Entrepreneur and founder of BluBlocker Sunglasses, Joseph Sugarman, died peacefully surrounded by his family in Las Vegas on March 18, 2022. He was 83 years old.
Sugarman began living part-time in Maui beginning in 1993, where he owned and ran The Maui Weekly.
Born April 25, 1938 in Oak Park, Illinois to parents Faye (Levine) and Benjamin Sugarman, Joe was the older brother of sisters Barbara, Nancy and Judy. He attended the University of Miami, studying electrical engineering, but was drafted into the Army in 1962, just six months before graduating. He spent over three years in Germany, where he served with Army Intelligence and later with the CIA.
Back home, his entrepreneurial spirit led him to start a small business marketing Austrian ski lifts in the United States, then form his own advertising agency to service six additional ski resorts.
In 1971, Joe founded JS&A and began selling electronics out of his family’s basement in Northbrook, Illinois. The innovative company was the first to sell pocket calculators by mail order and also the first to use a toll-free 800 number for credit card phone orders, according to a family announcement.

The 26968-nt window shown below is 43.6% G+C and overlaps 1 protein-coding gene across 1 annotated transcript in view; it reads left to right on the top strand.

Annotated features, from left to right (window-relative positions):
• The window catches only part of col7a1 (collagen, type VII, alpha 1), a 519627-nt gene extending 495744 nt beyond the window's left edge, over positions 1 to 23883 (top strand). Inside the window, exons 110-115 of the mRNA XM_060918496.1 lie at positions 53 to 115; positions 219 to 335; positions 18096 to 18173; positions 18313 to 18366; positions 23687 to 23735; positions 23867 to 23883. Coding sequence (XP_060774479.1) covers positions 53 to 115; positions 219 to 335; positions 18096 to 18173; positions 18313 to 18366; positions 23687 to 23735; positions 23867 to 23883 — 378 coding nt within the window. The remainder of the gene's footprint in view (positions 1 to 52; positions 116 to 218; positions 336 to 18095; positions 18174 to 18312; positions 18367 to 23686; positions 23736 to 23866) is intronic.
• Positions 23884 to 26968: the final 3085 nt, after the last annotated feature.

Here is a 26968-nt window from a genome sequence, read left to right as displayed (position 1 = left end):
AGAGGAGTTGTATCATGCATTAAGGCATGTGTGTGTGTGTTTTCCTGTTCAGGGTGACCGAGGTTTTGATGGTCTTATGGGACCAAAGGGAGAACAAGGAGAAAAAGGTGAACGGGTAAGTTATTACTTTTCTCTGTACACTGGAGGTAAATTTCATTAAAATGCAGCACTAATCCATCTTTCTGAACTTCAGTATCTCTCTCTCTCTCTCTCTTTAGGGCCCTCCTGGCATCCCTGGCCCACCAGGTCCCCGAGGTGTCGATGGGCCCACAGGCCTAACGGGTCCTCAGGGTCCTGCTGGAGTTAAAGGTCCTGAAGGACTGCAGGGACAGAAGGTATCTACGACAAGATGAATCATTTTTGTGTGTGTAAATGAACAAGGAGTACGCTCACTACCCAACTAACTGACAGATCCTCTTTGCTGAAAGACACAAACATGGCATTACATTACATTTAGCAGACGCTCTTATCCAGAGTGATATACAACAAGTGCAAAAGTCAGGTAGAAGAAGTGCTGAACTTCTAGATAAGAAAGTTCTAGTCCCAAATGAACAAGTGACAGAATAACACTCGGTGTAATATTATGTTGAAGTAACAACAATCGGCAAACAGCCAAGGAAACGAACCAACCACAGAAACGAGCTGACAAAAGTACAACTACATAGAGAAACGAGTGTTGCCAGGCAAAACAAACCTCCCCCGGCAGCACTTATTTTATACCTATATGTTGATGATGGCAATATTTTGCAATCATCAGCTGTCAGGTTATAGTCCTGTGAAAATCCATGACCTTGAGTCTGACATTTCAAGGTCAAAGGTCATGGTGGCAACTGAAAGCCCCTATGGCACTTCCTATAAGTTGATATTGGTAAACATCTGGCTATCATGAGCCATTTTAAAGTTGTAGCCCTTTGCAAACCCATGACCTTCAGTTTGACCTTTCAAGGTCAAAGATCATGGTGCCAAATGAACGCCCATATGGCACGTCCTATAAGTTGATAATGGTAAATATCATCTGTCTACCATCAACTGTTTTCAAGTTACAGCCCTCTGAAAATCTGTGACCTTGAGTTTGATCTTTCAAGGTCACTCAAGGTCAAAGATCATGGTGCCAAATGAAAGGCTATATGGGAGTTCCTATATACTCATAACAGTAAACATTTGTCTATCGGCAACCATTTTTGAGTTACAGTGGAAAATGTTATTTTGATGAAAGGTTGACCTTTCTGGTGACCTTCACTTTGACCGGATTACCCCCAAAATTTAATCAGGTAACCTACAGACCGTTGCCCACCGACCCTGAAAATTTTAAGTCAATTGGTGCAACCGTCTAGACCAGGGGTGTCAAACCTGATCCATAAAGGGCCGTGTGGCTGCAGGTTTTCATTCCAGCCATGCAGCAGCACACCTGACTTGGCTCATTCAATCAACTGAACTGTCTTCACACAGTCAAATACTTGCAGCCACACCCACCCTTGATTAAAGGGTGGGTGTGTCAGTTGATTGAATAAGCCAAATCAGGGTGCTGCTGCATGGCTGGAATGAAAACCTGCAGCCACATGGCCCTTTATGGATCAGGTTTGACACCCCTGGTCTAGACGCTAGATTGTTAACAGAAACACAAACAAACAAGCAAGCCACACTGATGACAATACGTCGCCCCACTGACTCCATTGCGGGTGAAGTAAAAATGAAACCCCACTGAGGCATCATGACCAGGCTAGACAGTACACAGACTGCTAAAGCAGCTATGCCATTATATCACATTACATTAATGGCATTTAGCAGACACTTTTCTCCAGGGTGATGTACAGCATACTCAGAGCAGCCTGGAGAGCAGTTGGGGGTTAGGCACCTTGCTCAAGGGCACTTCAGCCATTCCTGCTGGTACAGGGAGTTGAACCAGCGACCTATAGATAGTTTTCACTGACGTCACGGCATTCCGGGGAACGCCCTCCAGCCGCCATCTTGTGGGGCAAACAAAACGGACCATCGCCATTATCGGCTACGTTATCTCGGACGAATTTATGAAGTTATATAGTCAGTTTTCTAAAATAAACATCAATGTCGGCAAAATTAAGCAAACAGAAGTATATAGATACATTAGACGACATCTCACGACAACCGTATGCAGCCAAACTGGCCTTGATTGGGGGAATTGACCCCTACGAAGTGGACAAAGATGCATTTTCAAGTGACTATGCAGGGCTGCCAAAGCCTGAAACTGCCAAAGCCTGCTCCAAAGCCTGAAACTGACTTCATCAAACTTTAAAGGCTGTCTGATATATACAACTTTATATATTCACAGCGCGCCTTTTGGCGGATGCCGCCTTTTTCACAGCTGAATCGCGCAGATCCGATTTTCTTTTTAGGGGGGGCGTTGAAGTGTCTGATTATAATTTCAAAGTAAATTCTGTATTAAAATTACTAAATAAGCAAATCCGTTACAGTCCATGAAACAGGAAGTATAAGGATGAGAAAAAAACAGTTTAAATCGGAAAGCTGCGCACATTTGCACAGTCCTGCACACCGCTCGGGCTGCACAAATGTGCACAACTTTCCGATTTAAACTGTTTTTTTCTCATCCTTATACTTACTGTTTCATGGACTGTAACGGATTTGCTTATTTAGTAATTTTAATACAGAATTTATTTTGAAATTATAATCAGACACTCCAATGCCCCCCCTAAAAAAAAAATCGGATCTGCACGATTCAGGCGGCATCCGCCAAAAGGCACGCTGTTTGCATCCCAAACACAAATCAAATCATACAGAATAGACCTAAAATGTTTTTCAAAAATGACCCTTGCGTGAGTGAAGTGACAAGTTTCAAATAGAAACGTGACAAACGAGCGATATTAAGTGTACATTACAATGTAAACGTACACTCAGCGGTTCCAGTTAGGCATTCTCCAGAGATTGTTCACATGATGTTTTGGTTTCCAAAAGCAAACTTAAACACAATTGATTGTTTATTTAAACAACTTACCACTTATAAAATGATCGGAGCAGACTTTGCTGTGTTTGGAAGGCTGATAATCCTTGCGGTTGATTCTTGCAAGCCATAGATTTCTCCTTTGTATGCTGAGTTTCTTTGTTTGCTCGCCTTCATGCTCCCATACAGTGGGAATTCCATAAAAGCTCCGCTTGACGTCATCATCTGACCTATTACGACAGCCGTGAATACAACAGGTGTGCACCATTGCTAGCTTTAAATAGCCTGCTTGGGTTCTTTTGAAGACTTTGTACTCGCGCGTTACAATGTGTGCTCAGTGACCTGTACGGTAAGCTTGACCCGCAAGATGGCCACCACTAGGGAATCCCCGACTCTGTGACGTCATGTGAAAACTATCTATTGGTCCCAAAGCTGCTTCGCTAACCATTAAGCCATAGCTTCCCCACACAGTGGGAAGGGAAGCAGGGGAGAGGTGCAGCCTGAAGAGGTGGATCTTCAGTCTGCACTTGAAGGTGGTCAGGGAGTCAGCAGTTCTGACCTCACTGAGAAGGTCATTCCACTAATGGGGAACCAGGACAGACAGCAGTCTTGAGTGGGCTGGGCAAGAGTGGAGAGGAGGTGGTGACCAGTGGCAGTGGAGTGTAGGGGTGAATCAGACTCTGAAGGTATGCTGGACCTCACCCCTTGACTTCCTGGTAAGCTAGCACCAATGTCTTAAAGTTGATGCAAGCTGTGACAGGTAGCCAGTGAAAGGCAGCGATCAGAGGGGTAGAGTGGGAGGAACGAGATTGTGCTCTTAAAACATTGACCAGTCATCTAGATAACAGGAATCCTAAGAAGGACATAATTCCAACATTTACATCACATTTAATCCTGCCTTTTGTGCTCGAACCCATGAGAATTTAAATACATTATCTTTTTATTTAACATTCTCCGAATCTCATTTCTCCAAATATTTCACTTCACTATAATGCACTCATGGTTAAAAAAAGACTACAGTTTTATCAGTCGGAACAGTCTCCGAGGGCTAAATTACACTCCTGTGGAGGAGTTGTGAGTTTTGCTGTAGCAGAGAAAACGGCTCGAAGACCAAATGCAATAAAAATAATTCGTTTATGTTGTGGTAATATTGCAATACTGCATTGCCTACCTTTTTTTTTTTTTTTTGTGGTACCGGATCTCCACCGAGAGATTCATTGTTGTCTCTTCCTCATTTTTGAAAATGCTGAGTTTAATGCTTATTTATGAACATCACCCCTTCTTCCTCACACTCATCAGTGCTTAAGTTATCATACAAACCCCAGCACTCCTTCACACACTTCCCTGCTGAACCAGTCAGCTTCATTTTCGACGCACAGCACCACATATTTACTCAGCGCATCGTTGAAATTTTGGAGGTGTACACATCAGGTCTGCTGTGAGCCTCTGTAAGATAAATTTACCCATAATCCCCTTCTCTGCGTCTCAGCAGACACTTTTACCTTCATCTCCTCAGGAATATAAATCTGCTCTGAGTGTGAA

The company’s success has been attributed to Sugarman’s unique long-running copy approach to advertising and its focus on customer service. In the early 1980s, Joe held seminars at his vacation home in Minocqua, Wisconsin, teaching his advertising skills to other booming businesses, including The Sharper Image and Victoria’s Secret.
Then, in 1986, Joe introduced the world to BluBlocker sunglasses, detailing the dangers of blue light through groundbreaking infomercials. BluBlockers became a hit and were Joe’s main focus for over three decades, with BluBlockers selling on QVC Home Shopping and appearing in film. The hangover.
He moved the BluBlocker Corporation to Las Vegas, Nevada in 1989, and began living part-time in Maui beginning in 1993, where he proudly owned and ran The Maui Weekly, highlighting issues important to the community.
Sugarman has lectured internationally on advertising and direct marketing, always claiming to have failed more times than he has succeeded. He stressed the importance of learning from failure – his most entertaining failure story being that of the Batman credit card. He is the author of seven books on advertising and marketing, including: strength of success, Triggersand The AdWeek Copywriting Handbook. He received several awards, including 1979 Direct Marketer of the Year and in 1990 the prestigious Maxwell Sackheim Award for Innovation in the Direct Response Industry.
“Joe was a deeply loved and cherished father, grandfather and brother,” according to the announcement. He is survived by his children April Sugarman-Smith (Steven Smith) and Jill Sugarman-Fickett; his grandchildren Connor and Felicity Smith; and her sisters Barbara Schultz (Richard), Nancy Sugarman and Judy Sugarman.
Joseph Sugarman will be buried in Chicago, Illinois.
BluBlocker sunglasses, infomercial circa 1986: https://www.youtube.com/watch?v=tJ2fp1TBx3E